Amazon’s Kindle Fire owns 22 percent of the US tablet market, the online retail giant announced Thursday. The figure comes as Amazon preps to likely announce a new tablet next week, along with girding to take-on Google’s $199 Nexus 7 device.

According to Amazon, “in just nine months, Kindle Fire has captured 22 percent of sales in the US,” PaidContent reports. Accustomed to being fed amorphous Kindle marketing stats like “a lot” and “most in our history,” the concreteness of the announcement was surprising. However, after the initial shock, there began questions, like 22 percent of what?

Amazon would prefer its 22 percent sales figure be judged against U.S. sales, which puts it in third place behind Apple with 55 percent and Android with 35 percent, according to Fortune. But what about internationally? Like the wizard from “The Wizard of Oz,” who implores Dorothy not to look behind the curtain, Amazon would like it if you didn’t ask such pesky questions.

While Amazon Kindle Fire’s domestic sales land it in a respectable third-place, Kindle Fire’s global shipments are in the single digits: 4.2 percent, according to IHS iSuppli. The iPad (both the iPad 2 and iPad 3) owned 70 percent of global shipments during the second-quarter of this year.

Even more less-than-spectacular Kindle Fire numbers turned up during the recent Apple-Samsung legal battle. There, it was estimated Amazon sold 6.1 million Kindle Fires in the US over a nine month period. Analyst had earlier predicted Amazon would sell 6 million Kindle Fires in a single three-month quarter.

All of which means Amazon next week not only has to deliver a tablet that stay in the same ballpark as the iPad feature-wise, but must also remain inexpensive enough to prevent Google’s $199 tablet from snuffing out the Fire.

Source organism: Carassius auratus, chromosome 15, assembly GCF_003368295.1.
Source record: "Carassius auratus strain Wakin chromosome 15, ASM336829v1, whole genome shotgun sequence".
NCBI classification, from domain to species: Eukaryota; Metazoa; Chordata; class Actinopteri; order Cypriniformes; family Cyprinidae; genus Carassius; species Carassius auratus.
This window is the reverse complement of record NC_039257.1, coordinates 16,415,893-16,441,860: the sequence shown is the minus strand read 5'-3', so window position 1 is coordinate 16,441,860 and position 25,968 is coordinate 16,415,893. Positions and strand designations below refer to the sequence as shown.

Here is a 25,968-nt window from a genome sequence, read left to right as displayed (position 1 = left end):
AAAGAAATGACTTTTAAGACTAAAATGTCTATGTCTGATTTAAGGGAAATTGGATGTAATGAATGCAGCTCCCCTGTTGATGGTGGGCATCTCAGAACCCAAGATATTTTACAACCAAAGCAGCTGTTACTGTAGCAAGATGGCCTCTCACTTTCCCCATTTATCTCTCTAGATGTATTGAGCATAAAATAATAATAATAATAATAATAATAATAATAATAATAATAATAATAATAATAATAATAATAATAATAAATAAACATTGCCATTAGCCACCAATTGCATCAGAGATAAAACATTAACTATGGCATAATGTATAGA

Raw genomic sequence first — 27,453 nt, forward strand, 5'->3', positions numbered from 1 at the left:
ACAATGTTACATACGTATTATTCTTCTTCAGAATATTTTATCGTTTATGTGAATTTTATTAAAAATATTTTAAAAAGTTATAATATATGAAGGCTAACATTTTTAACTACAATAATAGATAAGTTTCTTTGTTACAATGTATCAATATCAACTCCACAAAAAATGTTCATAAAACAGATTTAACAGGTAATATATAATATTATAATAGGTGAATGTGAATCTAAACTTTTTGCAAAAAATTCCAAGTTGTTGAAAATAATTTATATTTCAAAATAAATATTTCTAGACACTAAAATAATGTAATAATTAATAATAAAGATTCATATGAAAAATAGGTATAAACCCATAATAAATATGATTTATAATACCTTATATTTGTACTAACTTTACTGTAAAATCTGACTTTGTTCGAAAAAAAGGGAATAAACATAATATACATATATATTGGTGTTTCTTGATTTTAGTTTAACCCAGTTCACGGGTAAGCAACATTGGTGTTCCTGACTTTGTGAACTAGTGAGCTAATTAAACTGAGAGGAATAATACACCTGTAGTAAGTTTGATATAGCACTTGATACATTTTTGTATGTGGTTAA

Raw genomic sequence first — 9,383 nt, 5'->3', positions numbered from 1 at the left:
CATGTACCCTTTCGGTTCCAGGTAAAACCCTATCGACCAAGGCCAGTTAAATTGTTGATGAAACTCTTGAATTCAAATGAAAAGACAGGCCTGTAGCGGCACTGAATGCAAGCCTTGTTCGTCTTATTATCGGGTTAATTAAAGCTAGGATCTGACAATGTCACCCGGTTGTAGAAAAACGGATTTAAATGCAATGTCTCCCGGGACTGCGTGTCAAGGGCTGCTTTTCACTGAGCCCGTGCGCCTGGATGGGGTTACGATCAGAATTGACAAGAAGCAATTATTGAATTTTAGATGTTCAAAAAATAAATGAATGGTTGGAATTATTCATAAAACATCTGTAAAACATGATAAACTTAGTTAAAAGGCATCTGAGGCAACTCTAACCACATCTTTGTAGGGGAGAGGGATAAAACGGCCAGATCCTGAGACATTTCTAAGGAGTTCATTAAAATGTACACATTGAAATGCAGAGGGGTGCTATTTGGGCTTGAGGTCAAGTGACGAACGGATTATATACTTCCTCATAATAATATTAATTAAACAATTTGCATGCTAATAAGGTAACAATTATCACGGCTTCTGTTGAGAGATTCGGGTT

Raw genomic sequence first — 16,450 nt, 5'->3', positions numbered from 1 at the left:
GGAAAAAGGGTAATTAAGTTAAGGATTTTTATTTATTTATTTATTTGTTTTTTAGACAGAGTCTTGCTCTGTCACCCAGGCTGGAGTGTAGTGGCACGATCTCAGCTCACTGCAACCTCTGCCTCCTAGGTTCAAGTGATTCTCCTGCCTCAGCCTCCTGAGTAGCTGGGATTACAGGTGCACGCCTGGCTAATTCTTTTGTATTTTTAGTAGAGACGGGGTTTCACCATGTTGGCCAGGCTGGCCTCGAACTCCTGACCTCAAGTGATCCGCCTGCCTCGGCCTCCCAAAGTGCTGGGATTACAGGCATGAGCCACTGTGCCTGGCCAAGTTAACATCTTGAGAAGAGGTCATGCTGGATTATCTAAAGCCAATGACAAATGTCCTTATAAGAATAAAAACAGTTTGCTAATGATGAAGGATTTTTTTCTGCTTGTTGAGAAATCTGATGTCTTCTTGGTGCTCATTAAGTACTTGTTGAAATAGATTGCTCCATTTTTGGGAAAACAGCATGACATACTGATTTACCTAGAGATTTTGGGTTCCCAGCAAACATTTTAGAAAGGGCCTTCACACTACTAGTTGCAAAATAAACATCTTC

What do you think? What features must Amazon’s new Kindle Fire introduce next week to keep the tablet competitive?

  • Xew

    Sure Amazon. Why don’t you tell us how many tablets you actually sold? You ran out of stock you say? That just means you stopped production. repackaged PR pushed as news.

    Amazon is one of the most secretive companies around these days, they don’t disclose anything.

    • No more Obama

      ill stick with my ipad

  • chjode

    22% Sure thing, Bezos. Prove it.

    As far as I know, Apple is the only company who shares actual sales (most other companies simply report shipments to resellers). And the usage numbers show huge discrepancies leading to the conclusion that either large numbers of those Android/BB tablets shipped to resellers are left unsold, or people buy them and never use them.

  • JerseyD

    Anyone else notice Amazon is currently SOLD OUT of kindle fires?

    • Xew

      The only way you sell out of your number one item is if you stop production.

  • Gorgonphone

    kindle fiere is a noce cheap low end tablet wit good form factory ad simple functionality.. the ipad mini will kill it though

  • Is that the tablet market or the CRAPblet market?

  • Should we call out Amazon for being full of shit? Absolutely. The company has never shared one bit of factual data about its sales and they want us to believe they own 22% of the market? Of what market?

    • No more Obama

      classy as always

    • Love it how you get straight to the point.

  • abujafer

    The Kindle Fire didn’t do as well worldwide because, well, put simply, Amazon isn’t doing as well worldwide. The whole appeal of the Fire (besides price) is the Amazon ecosystem, and outside of the US that’s nowhere near as developed as in the US. I’ll say this though; don’t expect the iPad to ever reach anywhere near the percentages it held just a few months ago ever again (in the US at least).